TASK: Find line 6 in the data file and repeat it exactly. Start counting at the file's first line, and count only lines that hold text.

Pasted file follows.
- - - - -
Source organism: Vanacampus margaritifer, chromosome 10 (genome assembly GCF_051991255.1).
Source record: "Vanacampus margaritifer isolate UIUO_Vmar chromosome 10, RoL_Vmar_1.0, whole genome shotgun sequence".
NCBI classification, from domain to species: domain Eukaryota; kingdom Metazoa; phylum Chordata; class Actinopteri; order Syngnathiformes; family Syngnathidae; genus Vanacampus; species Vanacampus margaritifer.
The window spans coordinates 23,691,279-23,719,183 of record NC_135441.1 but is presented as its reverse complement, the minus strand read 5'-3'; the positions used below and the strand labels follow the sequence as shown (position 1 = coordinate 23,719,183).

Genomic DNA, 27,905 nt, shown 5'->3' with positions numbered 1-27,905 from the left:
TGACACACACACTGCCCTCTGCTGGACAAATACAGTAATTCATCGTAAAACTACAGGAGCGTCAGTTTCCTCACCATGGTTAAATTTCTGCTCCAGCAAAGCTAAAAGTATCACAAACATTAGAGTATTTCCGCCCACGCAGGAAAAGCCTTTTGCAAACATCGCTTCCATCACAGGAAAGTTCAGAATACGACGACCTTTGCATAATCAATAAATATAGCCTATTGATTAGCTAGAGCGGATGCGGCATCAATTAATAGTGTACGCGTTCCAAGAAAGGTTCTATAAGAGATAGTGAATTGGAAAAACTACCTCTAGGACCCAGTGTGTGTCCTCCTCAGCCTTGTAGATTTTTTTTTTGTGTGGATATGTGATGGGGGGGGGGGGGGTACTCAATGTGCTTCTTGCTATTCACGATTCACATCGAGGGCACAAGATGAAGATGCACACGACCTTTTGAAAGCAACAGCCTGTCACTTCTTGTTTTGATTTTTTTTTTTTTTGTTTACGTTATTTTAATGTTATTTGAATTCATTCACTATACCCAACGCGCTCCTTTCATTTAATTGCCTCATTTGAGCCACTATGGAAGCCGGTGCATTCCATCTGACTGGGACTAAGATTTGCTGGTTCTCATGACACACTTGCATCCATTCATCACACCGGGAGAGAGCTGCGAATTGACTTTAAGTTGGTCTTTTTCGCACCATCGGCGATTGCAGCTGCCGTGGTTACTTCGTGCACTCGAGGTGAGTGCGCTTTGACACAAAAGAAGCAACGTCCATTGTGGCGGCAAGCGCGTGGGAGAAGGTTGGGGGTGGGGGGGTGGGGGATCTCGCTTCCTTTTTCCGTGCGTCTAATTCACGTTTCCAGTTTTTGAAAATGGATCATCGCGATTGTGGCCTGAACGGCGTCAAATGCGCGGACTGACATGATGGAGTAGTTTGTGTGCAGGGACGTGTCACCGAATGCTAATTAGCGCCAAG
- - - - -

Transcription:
TGACACACACACTGCCCTCTGCTGGACAAATACAGTAATTCATCGTAAAACTACAGGAGCGTCAGTTTCCTCACCATGGTTAAATTTCTGCTCCAGCAAAGCTAAAAGTATCACAAACATTAGAGTATTTCCGCCCACGCAGGAAAAGCCTTTTGCAAACATCGCTTCCATCACAGGAAAGTTCAGAATACGACGACCTTTGCATAATCAATAAATATAGCCTATTGATTAGCTAGAGCGGATGCGGCATCAATTAATAGTGTACGCGTTCCAAGAAAGGTTCTATAAGAGATAGTGAATTGGAAAAACTACCTCTAGGACCCAGTGTGTGTCCTCCTCAGCCTTGTAGATTTTTTTTTTGTGTGGATATGTGATGGGGGGGGGGGGGGTACTCAATGTGCTTCTTGCTATTCACGATTCACATCGAGGGCACAAGATGAAGATGCACACGACCTTTTGAAAGCAACAGCCTGTCACTTCTTGTTTTGATTTTTTTTTTTTTTGTTTACGTTATTTTAATGTTATTTGAATTCATTCACTATACCCAACGCGCTCCTTTCATTTAATTGCCTCATTTGAGCCACTATGGAAGCCGGTGCATTCCATCTGACTGGGACTAAGATTTGCTGGTTCTCATGACACACTTGCATCCATTCATCACACCGGGAGAGAGCTGCGAATTGACTTTAAGTTGGTCTTTTTCGCACCATCGGCGATTGCAGCTGCCGTGGTTACTTCGTGCACTCGAGGTGAGTGCGCTTTGACACAAAAGAAGCAACGTCCATTGTGGCGGCAAGCGCGTGGGAGAAGGTTGGGGGTGGGGGGGTGGGGGATCTCGCTTCCTTTTTCCGTGCGTCTAATTCACGTTTCCAGTTTTTGAAAATGGATCATCGCGATTGTGGCCTGAACGGCGTCAAATGCGCGGACTGACATGATGGAGTAGTTTGTGTGCAGGGACGTGTCACCGAATGCTAATTAGCGCCAAG